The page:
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Some Personal Recollections and Historic Facts About Kingsmere

By Arthur S. Bourinot
D.C.L., F.RS.L.

A paper read at Muorside, Kingsmere. on October 8th, 1963, to the Historical Society of The Gatineau,

Limited Edition of One Hundred Copies

Copyright, Canada, 1963
290 Acadia Avenue,
Rockeliffe, Ottawa 2, Canada
(All rights reserved)

A portion of this paper was published in The Ottawa Journal under the title Memories of Kingsmere, on October 25th, 1963.—A.S.B.


To and Fro im the Earth
(Poems 1963)

Very Limited Edition
Price $3.00

“The last poem ... is a remarkable attempt at autobiography in verse... It is a success, for it makes the reader aware of how real is that once known, and how clear in memory is the pleasant and the repellant, the pain and the wonder.”

Edgar Andrew Collard in an editorial in The Montreal Gazette.

“A poet who within a relatively limited range of technique and experience is undoubtedly a superb poet aad craftsman.”

Fred Cogswell in Canadian Author & Bookman.

“is distinguished as artist, poet and man of letters.”—

D. Kermode Parr in Atlantic Advocate.

In this ... volume, he has tried the unusual ... and we think successful experiment of presenting his autcbiogrephy in veree”.

Madge Macbeth in Oftawa Citizen.

“Mr. Bourinot is at his best in sections of the autobiographical “To and Fro in the Barth.” Here the remembrances of things past come through, not sentimentally, but in vivid particulars.”

Ottawa Journal.

“Perhaps the most interesting poem is a long autobiographical and philosophical account of his youth, his mother, his hopes, and from it the small volume takes its name.”

Sherbrooke Daily Record.

Beaver Dam
Beaver Dam, Fortune Lake, Gatineau Park, from an oil painting by Arthur S. Bourinot.

Some Personal Recollections and Historic Facts About Kingsmere

Perhaps this is superfluous but as I am speaking to an historical association I thought I had better start off with a definition of the word history. Websters International Dictionary gives I think the best. “A systematic written account of events ... distinguished from memoir which is history composed from personal experience, observation and memory.” My talk will come mostly under the latter portion. It is largely personal recollections. I am sure many of my audience will know more than I do about the place, but in my humble opinion it is a good thing to get even my recollections and facts down on paper, before it is too late. In that way they will survive if they are worthy of it. Here let me pay a tribute to the late Mr. Alistair MacTavish, with whom I went to school, and who lived in and loved the old Jeffs’ and Bourinot house on the north side of the lake — the house where I lived as a boy. He had compiled a book about Kingsmere based on interviews, articles and other material and which I have had access to through the kindness of his sister, Mrs. Sturgeon. It is an invaluable record.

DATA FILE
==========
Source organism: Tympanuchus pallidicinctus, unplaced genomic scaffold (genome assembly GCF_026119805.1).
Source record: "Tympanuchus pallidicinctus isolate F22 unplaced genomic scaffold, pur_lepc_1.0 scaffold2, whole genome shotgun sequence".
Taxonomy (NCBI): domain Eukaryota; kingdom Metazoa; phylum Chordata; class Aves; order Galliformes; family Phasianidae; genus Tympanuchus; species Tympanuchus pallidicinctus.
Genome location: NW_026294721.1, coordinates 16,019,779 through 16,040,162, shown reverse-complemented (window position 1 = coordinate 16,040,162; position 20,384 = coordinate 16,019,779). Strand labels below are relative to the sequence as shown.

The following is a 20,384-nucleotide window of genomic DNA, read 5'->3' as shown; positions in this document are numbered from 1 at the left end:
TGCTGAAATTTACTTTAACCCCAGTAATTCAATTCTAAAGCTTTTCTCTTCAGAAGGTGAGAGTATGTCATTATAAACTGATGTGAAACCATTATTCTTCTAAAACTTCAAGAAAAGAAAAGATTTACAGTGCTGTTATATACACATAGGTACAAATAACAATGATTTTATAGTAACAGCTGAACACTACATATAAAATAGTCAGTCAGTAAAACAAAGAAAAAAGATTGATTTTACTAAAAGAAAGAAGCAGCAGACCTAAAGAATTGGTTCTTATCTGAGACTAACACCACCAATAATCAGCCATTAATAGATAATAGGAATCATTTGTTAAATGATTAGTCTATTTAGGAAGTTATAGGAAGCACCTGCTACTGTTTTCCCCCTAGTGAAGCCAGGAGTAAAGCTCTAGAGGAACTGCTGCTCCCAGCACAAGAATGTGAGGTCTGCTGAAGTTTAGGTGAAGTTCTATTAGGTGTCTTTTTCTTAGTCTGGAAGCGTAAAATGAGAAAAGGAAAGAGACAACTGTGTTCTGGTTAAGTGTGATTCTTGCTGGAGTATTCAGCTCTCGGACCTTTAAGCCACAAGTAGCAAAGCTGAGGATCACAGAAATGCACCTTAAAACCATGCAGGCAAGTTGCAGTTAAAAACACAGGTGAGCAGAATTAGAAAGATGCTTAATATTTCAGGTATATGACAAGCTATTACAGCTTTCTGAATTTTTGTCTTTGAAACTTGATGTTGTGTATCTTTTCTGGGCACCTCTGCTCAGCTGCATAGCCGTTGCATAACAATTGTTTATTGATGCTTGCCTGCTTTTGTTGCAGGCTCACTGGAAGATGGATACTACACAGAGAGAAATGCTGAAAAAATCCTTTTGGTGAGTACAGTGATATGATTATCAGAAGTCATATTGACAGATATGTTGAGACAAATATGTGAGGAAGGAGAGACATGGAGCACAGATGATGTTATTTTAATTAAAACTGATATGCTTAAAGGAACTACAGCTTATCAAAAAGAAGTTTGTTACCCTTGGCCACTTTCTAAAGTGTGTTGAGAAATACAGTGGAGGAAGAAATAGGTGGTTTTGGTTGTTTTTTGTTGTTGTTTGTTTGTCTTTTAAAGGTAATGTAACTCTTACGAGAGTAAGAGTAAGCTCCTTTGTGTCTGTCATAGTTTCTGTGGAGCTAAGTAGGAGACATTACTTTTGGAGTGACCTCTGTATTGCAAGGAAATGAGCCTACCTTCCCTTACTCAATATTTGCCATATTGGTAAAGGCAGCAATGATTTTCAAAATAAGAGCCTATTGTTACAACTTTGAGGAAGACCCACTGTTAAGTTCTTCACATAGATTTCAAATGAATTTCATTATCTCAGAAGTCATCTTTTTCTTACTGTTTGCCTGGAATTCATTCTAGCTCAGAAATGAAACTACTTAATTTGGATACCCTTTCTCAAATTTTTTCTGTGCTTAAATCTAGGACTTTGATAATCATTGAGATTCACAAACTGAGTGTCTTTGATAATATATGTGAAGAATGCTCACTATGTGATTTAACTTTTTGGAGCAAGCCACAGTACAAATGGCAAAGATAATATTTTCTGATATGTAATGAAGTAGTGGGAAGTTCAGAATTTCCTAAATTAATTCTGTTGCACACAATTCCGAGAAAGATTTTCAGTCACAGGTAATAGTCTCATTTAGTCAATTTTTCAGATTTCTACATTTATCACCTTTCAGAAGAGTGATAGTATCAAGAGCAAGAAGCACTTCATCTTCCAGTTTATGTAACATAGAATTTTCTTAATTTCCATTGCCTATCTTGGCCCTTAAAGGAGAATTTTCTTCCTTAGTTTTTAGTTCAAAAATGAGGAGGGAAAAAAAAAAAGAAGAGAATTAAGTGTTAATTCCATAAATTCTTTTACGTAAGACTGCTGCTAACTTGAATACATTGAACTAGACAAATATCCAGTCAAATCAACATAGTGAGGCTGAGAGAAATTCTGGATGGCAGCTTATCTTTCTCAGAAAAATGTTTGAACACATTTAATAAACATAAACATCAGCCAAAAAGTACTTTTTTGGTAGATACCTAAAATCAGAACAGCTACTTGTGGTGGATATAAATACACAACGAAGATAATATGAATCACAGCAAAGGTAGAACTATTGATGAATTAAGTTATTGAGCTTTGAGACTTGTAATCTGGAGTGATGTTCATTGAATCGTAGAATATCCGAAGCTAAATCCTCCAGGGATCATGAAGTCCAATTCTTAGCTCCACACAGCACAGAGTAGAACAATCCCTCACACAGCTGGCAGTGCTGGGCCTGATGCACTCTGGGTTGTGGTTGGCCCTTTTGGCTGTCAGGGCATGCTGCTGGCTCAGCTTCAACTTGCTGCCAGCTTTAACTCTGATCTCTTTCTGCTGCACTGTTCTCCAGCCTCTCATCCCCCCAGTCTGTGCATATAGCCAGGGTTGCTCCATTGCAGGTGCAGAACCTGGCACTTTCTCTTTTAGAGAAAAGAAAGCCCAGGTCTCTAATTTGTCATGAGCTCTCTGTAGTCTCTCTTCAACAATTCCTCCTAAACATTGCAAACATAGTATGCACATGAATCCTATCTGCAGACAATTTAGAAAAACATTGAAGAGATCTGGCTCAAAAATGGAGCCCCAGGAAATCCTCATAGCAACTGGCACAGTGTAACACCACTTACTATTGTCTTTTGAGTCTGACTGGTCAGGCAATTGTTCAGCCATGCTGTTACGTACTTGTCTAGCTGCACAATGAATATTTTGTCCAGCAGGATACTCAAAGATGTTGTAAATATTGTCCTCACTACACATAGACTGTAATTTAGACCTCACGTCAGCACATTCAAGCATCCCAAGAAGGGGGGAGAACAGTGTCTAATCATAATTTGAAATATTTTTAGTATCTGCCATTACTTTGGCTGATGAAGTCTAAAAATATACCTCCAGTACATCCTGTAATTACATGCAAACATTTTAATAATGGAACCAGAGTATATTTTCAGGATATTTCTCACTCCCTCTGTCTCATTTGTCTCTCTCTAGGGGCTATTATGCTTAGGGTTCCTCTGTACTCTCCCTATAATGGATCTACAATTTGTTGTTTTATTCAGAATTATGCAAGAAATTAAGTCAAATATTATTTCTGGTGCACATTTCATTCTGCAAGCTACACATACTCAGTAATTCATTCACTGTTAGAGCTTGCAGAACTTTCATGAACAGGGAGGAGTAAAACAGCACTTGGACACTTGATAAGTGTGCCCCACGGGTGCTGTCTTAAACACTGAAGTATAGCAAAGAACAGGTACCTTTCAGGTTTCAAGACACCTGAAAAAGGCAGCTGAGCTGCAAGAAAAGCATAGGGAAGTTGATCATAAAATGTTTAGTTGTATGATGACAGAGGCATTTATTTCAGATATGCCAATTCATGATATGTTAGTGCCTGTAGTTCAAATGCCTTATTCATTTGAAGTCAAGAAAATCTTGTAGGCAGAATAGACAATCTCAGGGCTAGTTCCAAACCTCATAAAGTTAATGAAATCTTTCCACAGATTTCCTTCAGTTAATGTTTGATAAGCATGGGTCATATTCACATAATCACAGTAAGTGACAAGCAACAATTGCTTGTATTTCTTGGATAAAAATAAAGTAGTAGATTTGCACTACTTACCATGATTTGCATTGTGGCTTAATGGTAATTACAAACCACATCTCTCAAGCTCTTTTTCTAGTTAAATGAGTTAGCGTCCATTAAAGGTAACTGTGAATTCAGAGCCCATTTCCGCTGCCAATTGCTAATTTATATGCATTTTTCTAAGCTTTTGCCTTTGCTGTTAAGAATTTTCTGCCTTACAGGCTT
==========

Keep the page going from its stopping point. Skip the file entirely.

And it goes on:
Once again it has been driven home to me that in doing research, and I have done considerable, one should never take anything for granted. This relates to King Mountain and the origin of its name. The Canadian Encyclopedia states, “King Mountain, Kingsmere, are both named after an early chief of the Canadian Geodetic Survey, John King, who surveyed the neighboring Ottawa Valley from the mountain, the highest point in the district.”

Nowhere in this Encyclopedia or elsewhere that I can find is John King mentioned. The Geodetic Survey think the name probably should be Dr. W. F. King, L.L.D., C.M.G., who was born in England and was the first Director of the Dominion Astronomical Observatory. He entered the civil service in 1881 and started the Geodetic surveys in 1905. I have been in touch with the Board of Geographic Names and they say it was not named after Dr. King but probably after a John King, an early settler. They state further that the name King Mountain was used as early as 1870. They are still investigating but most of the records were destroyed during the great Hull fire. Mr. C. C. J. Bond, Historian, National Capital Commission, said in an address delivered to the Canadian Author's Association at “Moorside”, June 1963, “Neither the settlement, the lake called Kingsmere, nor the mountain was named after W, L. M. King, nor after Geodetist, Dr. W. F. King, who had worked on the mountain.”

Mr. J. E. R. Ross, who worked with the late Dr. W. F. King has written me in part as follows:

“Dear Mr. Bourinot,

My information about the naming of King m’t’n, Kingsmere, is as follows;—

Near the cliff there is an historic monument with a bronze plaque referring to the establishment of the Geodetic Survey of Canada under Dr. W. F. King, then in charge of the Dominion observatory. This has no doubt been the forerunner of the belief that the mountain bears his mame. The plaque refers only to the Geodetic Survey and not to the site being named after him.